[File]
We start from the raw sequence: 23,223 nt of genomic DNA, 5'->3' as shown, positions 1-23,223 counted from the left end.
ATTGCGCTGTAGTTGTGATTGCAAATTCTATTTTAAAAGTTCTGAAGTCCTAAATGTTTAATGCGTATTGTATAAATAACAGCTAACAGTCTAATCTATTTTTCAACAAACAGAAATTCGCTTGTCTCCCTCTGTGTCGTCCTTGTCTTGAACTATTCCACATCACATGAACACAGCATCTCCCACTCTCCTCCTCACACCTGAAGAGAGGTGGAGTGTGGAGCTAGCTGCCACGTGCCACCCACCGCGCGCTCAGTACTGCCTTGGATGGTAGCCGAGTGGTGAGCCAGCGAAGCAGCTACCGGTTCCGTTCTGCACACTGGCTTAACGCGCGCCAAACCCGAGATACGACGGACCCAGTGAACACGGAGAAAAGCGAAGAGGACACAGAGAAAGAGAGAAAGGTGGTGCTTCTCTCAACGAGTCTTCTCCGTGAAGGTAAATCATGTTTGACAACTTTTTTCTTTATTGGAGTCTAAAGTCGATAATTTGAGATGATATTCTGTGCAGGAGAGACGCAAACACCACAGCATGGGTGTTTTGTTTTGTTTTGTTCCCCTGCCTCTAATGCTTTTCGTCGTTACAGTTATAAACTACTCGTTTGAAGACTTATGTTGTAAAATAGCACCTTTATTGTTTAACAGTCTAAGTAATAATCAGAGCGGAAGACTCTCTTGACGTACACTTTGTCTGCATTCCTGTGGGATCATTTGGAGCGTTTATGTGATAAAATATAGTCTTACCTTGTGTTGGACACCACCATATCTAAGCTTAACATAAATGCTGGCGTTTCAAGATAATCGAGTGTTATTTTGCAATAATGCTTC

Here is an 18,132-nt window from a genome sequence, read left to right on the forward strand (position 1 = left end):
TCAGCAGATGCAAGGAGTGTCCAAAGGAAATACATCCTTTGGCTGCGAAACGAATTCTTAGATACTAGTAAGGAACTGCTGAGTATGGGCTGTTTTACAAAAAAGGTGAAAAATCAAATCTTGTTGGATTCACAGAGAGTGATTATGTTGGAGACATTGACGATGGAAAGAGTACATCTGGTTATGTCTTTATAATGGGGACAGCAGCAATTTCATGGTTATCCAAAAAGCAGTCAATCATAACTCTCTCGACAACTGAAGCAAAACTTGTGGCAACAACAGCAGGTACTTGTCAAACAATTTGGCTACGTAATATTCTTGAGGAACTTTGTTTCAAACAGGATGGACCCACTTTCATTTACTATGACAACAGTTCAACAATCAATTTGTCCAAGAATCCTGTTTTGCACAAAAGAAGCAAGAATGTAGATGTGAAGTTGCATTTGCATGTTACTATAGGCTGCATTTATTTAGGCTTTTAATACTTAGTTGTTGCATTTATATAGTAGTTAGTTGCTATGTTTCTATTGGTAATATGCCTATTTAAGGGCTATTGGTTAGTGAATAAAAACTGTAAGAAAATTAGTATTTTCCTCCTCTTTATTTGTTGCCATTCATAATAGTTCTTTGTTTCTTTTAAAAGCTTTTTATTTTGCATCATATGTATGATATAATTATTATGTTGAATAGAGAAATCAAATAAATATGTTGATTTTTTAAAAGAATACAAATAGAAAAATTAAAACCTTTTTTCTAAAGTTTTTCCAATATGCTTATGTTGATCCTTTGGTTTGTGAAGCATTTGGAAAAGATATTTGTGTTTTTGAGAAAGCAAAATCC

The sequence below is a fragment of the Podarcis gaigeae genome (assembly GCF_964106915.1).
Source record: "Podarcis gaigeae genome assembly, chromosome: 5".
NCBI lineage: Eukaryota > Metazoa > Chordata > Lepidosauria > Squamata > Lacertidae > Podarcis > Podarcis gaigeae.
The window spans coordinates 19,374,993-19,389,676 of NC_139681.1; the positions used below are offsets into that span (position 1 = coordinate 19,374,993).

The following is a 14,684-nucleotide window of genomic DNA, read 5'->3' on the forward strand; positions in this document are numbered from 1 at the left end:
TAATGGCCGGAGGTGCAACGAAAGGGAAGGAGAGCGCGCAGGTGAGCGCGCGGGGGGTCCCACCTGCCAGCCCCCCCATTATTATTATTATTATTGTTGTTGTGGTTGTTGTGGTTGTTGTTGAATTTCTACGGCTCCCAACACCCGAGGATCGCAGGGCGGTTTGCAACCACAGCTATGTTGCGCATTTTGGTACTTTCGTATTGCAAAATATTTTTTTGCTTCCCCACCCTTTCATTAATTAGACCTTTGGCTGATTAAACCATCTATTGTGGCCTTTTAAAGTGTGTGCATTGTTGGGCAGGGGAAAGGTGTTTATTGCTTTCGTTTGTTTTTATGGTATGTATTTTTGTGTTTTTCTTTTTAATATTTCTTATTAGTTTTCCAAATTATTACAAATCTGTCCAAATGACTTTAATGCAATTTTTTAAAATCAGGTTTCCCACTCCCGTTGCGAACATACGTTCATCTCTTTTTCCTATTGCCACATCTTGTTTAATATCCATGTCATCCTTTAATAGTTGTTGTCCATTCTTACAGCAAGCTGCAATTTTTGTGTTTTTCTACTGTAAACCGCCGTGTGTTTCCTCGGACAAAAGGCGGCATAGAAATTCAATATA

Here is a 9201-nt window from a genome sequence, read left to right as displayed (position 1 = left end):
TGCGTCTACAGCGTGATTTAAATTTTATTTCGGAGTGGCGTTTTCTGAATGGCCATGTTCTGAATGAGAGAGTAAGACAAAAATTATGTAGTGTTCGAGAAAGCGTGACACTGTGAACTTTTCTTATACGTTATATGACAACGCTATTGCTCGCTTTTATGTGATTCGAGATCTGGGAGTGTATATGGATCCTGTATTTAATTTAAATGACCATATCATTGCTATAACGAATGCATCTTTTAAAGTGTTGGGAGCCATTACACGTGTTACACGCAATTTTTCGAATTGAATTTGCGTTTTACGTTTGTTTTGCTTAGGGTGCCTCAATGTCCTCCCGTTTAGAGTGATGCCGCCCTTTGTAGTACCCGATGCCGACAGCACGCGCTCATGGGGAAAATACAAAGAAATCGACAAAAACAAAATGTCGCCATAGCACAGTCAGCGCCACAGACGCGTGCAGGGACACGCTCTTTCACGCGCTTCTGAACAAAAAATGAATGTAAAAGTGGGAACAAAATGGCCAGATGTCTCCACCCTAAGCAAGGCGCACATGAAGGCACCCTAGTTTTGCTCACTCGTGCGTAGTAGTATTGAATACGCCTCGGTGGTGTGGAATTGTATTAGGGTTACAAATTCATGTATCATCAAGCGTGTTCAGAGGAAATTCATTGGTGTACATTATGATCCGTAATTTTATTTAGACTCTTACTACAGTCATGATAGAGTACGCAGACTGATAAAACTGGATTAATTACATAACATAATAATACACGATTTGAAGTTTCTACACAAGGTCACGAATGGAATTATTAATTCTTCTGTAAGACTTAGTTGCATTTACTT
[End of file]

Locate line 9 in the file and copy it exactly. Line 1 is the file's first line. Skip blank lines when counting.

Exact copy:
The following is a 14,684-nucleotide window of genomic DNA, read 5'->3' on the forward strand; positions in this document are numbered from 1 at the left end: